Eleven years after Abraham Lincoln was assassinated, on the eve of America’s great Centennial celebration, counterfeiters formed a plot to steal his body from its honored grave in Springfield, Illinois. They had plans to hold the body for ransom. The U.S. Secret Service was able, happily, to disrupt this ghoulish plot.
Today, we have a new ghoulish plot. Liberal writers are trying to steal the body of Ronald Reagan. They don’t want to hold it for ransom. Instead, they are vigorously telling us he wasn’t what we think he was.
The Washington Post recently carried a book review by David Baldacci. I see this prolific writer’s overflowing output in every airport bookstore. This time, however, Mr. Baldacci makes his debut as historian and political commentator.
In the Post, Mr. Baldacci has high praise for Rawhide Down. “Rawhide” was the Secret Service’s code name for the excellent horseman Ronald Reagan, the first president since TR who actually could ride well.
Baldacci’s review of a non-fiction book by reporter Del Quentin Wilber advances the idea that Ronald Reagan’s heroic conduct at the time of the assassination attempt on his life—now thirty years ago—was what really accounted for his “Teflon” presidency. His courage and humor, Quentin believes and Baldacci apparently concurs, is what really formed that indissoluble bond with the American people. “America loves its heroes.”
Indeed we do. And the Wilber book doubtless provides a wealth of information about a key episode in the Reagan presidency. As with most fiction, there has to be an element of truth to it. President Reagan himself acknowledged that the assassination attempt had given him a huge and unexpected bump in public approval. At the depths of the Iran-Contra scandal, when Americans for the first time seemed out of sorts with Ronald Reagan the man, he even joked: “I could always get myself shot again.”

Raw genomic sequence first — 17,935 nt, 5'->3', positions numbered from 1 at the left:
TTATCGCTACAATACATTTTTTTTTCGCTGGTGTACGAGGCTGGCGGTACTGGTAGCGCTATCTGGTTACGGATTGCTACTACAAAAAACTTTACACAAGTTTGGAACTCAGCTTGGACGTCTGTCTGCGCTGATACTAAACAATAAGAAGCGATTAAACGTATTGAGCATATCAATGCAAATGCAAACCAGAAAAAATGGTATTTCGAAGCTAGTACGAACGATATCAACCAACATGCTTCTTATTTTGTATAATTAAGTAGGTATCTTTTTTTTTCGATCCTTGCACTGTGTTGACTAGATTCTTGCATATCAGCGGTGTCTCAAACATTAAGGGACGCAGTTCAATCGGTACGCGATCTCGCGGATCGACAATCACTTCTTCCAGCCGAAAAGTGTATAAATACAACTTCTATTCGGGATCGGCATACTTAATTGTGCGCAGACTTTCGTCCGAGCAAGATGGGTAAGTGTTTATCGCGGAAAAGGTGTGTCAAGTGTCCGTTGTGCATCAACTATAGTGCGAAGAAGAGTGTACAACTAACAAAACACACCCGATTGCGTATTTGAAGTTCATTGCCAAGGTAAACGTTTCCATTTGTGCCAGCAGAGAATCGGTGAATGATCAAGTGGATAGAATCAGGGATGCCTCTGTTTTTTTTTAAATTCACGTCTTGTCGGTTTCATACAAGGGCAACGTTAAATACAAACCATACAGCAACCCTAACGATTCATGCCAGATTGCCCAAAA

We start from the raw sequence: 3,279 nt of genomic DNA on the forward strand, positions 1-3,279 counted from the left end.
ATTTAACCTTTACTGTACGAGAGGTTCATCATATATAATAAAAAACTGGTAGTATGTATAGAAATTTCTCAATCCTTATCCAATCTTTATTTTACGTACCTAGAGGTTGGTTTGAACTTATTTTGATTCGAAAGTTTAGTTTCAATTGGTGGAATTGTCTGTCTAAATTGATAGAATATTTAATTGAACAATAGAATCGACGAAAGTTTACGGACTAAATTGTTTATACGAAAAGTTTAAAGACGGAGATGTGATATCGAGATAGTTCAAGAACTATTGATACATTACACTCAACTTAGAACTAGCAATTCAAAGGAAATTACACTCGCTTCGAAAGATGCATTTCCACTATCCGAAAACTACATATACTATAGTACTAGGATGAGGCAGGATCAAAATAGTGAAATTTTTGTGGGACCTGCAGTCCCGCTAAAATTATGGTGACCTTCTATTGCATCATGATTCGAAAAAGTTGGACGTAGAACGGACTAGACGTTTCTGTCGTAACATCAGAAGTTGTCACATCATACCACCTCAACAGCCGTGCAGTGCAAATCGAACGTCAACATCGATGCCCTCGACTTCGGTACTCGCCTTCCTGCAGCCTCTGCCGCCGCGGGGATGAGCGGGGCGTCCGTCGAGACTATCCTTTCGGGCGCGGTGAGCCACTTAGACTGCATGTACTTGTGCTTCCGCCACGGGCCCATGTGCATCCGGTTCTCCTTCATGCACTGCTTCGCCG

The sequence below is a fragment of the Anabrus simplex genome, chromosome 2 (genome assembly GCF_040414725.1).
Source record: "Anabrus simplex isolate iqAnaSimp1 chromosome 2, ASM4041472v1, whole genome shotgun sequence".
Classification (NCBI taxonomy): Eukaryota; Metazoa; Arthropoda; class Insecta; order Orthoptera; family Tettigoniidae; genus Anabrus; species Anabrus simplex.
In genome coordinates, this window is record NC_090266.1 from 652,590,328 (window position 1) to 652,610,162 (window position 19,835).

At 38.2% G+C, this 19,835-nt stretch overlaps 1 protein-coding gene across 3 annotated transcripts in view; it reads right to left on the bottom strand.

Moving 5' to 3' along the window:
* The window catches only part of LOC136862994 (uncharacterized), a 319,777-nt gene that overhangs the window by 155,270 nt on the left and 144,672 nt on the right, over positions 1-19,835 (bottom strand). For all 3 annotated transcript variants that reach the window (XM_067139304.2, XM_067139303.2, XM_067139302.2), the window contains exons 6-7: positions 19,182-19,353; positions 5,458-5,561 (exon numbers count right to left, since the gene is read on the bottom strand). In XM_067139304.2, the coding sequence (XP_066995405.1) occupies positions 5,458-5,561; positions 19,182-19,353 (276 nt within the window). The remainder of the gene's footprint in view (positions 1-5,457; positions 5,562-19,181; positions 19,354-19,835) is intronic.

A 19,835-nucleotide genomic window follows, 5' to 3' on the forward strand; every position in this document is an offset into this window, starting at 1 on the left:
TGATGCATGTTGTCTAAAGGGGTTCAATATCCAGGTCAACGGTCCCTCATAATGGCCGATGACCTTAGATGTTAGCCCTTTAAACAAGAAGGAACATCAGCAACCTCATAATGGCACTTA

The Wilber book provides fascinating behind-the-scenes reportage. David Gergen and Larry Speakes, for example, failed utterly to come up with cogent answers to anxious press inquiries about Reagan’s condition.
It was the faithful Reaganaut Lyn Nofziger who relayed to a worried nation some of the great jokes the stricken president had told. “Honey, I forgot to duck,” was Reagan’s first words to his First Lady. Nofziger also relayed Reagan’s crack to the doctors at George Washington University Hospital who were working to save his life: “I hope all you fellas are Republicans.”
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